Foggy afternoon at Sagada, Mt. Province.
Early morning at Sagada, Mt. Province
Sunrise at Mt. Kiltepan Sagada, Mt. Province.
Hanging coffins at Sagada, Mountain Province
At age 16, Elisa, an Igorot of Sagada heard her own wedding bells as she married a fellow Igorot upholding the tribe’s tradition of an early marriage. The tribe practices two weddings such as the traditional wedding and the Church wedding. It has been a custom of inviting everyone including local tourists and foreigners in the wedding manifesting a grandeur celebration.
Amy is a caretaker of A7 House, the oldest homestay in Sagada. She fluently speaks Kankana-ey, the native’s language in Sagada. Ilocano is the commonly used language in the Mountain Province since variety of languages is spoken in the region.
Sagada native and full-blooded Igorot are two prerequisites of becoming a legitimate Sagada tour guide. In the tradition, each Igorot is given two names; the traditional and Christian name. Traditional names are identical in the community given by the elders while Christian names are given by the child’s parents. Tourists call him John while Igorots call him Omaweng.
Regee Bacolong (left) and Wanay Bacolong (right) are the children who now manage their family business- Indigenous handicrafts and Inn in Sagada.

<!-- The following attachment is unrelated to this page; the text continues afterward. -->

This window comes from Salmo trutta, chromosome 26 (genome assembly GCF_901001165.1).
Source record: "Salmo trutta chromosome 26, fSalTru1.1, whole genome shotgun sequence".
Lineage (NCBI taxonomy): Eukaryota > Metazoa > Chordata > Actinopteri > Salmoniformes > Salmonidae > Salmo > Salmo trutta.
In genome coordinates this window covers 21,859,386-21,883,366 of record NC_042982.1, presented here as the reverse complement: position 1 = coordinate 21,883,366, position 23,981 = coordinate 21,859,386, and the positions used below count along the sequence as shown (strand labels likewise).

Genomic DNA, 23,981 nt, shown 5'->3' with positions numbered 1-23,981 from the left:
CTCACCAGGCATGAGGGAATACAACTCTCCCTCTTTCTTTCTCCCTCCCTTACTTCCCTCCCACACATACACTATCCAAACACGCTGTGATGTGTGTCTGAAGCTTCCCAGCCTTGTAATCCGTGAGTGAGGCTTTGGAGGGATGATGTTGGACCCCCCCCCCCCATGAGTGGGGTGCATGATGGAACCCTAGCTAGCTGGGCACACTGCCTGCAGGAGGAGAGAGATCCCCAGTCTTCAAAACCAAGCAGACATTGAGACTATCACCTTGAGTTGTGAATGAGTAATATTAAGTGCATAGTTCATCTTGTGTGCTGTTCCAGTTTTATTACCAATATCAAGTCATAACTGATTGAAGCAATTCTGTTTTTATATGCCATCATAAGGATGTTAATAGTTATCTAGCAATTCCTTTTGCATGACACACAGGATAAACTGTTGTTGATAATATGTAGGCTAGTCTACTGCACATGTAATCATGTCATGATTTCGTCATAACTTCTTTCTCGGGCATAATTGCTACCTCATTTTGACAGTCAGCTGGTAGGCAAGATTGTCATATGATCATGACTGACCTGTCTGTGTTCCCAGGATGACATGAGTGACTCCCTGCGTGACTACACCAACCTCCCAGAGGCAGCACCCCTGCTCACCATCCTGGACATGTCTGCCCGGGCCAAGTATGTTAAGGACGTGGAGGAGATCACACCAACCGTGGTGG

“Kung kaya ng manahi ng 10 years old, magsimula ng matuto.” – Regee Bacolong
Regee, now 27 years old is the youngest of the four siblings started sewing bags and wallet at the age of 10.
Every corner in Sagada has family businesses run by the natives. It is a consensus in Sagada to preserve the community by not allowing outsiders to put up businesses in the area.
Pottery making is an undying art in Cagbang Miagao, Iloilo. Nanay Enriqueta started molding clay pots at the age of 12 with her mom teaching her. For 50 years, she has been into pottery making and now, as a family tradition is her time to teach her sons and grandchildren the art of pottery.
An Ilongga laboriously weaves the UP Sablay for 2018 graduates.
Sablay is the most popular academic regalia of the University of the Philippines. Graduating students from the university take pride in wearing Sablay symbolizing their perseverance inside the university, a mark of bravery and persistence in midst of adversities.
Behind the challenges that confront Iskolars ng Bayan in attaining their Sablay, the traditional weavers devote great effort in producing the Sablay. Miagao, Iloilo, is one of the homes of the major suppliers of the UP Sablay. Eight thousand were woven for the 2017 UP Commencement Exercises. Each of the weavers receives only P100 for every Sablay made.
A sample of UP Sablay to be replicated by the weavers in Miagao, Iloilo.
However, there is a troubling question concerning the cost of the UP Sablay, which is sold at around P950 and an additional payment depending upon the size of order. Producers of the Sablay experience exploitation in the form of low wages despite the difficult labor they put in making the sashes.
Few are familiar with the struggles behind this beautifully hand-woven symbol of Honor and Excellence. As it is glorified by Iskolars ng Bayan, it would only be right to honor the works of the weavers by telling their stories to raise awareness about their plight and create changes to their status quo.